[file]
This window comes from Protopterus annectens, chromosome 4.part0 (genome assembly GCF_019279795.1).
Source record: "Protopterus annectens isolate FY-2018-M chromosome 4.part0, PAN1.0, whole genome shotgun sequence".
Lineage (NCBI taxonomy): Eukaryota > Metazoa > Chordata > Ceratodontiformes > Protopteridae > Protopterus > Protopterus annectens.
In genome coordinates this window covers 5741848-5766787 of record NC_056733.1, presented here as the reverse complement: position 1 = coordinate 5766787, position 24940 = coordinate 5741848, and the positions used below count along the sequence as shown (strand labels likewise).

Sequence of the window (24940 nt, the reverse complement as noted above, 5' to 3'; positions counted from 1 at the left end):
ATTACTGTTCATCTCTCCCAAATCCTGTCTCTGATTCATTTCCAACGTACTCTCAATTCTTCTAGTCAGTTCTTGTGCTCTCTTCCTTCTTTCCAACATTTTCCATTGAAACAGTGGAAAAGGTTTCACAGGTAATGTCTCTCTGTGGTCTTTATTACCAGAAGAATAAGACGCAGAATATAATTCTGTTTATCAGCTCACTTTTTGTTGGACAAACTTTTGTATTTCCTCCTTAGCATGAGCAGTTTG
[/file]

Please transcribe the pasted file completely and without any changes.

This window comes from Protopterus annectens, chromosome 4.part0 (genome assembly GCF_019279795.1).
Source record: "Protopterus annectens isolate FY-2018-M chromosome 4.part0, PAN1.0, whole genome shotgun sequence".
Lineage (NCBI taxonomy): Eukaryota > Metazoa > Chordata > Ceratodontiformes > Protopteridae > Protopterus > Protopterus annectens.
In genome coordinates this window covers 5741848-5766787 of record NC_056733.1, presented here as the reverse complement: position 1 = coordinate 5766787, position 24940 = coordinate 5741848, and the positions used below count along the sequence as shown (strand labels likewise).

Sequence of the window (24940 nt, the reverse complement as noted above, 5' to 3'; positions counted from 1 at the left end):
ATTACTGTTCATCTCTCCCAAATCCTGTCTCTGATTCATTTCCAACGTACTCTCAATTCTTCTAGTCAGTTCTTGTGCTCTCTTCCTTCTTTCCAACATTTTCCATTGAAACAGTGGAAAAGGTTTCACAGGTAATGTCTCTCTGTGGTCTTTATTACCAGAAGAATAAGACGCAGAATATAATTCTGTTTATCAGCTCACTTTTTGTTGGACAAACTTTTGTATTTCCTCCTTAGCATGAGCAGTTTG